Related: Windows 10 2004 Reaches Final Stage of Development

Finally, Windows 10 Enterprise also supports Windows 10 Long Term Servicing Channel (LTSC) for devices that need to avoid feature changes and upgrades over time. This includes medical devices, industrial control systems and similar devices. Updates for LTSC are released every 2 to 3 years instead of every six months and each release is supported for 10 years.

Windows 10 Education

With Windows 10 Enterprise as its baseline, Windows 10 for Education gives administrators enterprise-level end point management and security, which is necessary in an environment where devices are shared by multiple users. This version of Windows 10 has a collection of default settings for education users that disable consumer-style features such as tips, tricks and suggestions from the Microsoft Store.

This allows for a distraction-free environment focused on learning tasks but with all the enterprise level data, security and threat protections to protect users and schools.

Windows 10 Pro Education

This version of Windows 10 uses Windows 10 Pro as its baseline. That means it will be missing some of the more advanced features of Windows 10 Education, which is based on Windows 10 Enterprise, but will still offer advanced security and some remote management capabilities.

Ideally, Windows 10 Pro Education is for those institutions who are like an SMB and do not need the advanced remote management features of the Enterprise-based version of Windows 10 Education.

What are the Windows 10 KN and Windows 10 N Editions?

Technically called Media Feature Packs for Windows 10, these software packages convert Windows 10 (Home, Pro and Enterprise) to editions of Windows 10 that are only available to customers in Europe (Windows 10 N Edition) and those in South Korea (Windows 10 KN).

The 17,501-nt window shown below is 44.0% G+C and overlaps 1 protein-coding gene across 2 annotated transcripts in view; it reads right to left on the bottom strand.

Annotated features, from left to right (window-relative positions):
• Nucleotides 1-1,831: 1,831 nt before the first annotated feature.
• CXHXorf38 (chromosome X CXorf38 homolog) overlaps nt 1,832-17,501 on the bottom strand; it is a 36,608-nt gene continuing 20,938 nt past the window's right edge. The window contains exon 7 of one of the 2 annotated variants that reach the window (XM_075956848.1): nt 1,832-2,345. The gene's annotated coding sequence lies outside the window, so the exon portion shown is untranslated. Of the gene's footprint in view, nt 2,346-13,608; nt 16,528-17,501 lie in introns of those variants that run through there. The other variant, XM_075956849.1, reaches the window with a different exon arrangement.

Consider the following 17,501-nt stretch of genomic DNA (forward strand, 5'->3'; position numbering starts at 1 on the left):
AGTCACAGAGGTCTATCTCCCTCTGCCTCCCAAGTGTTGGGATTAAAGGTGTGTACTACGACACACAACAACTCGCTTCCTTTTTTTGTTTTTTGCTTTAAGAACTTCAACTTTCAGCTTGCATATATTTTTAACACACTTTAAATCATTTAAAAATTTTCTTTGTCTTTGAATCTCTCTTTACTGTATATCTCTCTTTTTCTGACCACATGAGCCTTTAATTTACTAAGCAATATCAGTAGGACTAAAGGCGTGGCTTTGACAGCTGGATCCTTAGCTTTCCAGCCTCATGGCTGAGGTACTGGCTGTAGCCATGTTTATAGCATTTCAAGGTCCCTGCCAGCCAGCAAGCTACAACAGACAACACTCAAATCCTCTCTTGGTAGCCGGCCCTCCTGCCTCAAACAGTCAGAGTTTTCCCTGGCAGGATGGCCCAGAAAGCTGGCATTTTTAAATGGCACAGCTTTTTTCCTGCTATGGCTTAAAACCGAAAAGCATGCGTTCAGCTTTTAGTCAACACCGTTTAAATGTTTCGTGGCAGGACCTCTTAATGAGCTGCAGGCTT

These editions exist due to a ruling by the European Commission in 2004 concerning what were determined to be anti-competitive practices by Microsoft. Specifically, the bundling of media capabilities in the core operating system.

The Windows 10 N and Windows 10 KN editions have had media-related technologies stripped from the OS. This includes features such as Windows Media Player, apps such as Groove, Movies & TV, Voice Recorder and Skype. Instead the end user of these two editions of Windows 10 must install other software to regain that media functionality on their devices.

Other key Windows 10 features that are also not available on these editions of Windows 10 include Cortana, Windows Mixed Reality, Windows Hello, Game DVR, and PDF viewing in Microsoft Edge.

About the Author(s)

Richard Hay

Senior Content Producer, IT Pro Today (Informa Tech)

I served for 29 plus years in the U.S. Navy and retired as a Master Chief Petty Officer in November 2011. My work background in the Navy was telecommunications related so my hobby of computers fit well with what I did for the Navy. I consider myself a tech geek and enjoy most things in that arena.

My first website – – came online in 1995. Back then I used GeoCities Web Hosting for it and is the result of the work I have done on that site since 1995.

In January 2010 my community contributions were recognized by Microsoft when I received my first Most Valuable Professional (MVP) Award for the Windows Operating System. Since then I have been renewed as a Microsoft MVP each subsequent year since that initial award. I am also a member of the inaugural group of Windows Insider MVPs which began in 2016.

I previously hosted the Observed Tech PODCAST for 10 years and 317 episodes and now host a new podcast called Faith, Tech, and Space. 

I began contributing to Penton Technology websites in January 2015 and in April 2017 I was hired as the Senior Content Producer for Penton Technology which is now Informa Tech. In that role, I contribute to ITPro Today and cover operating systems, enterprise technology, and productivity.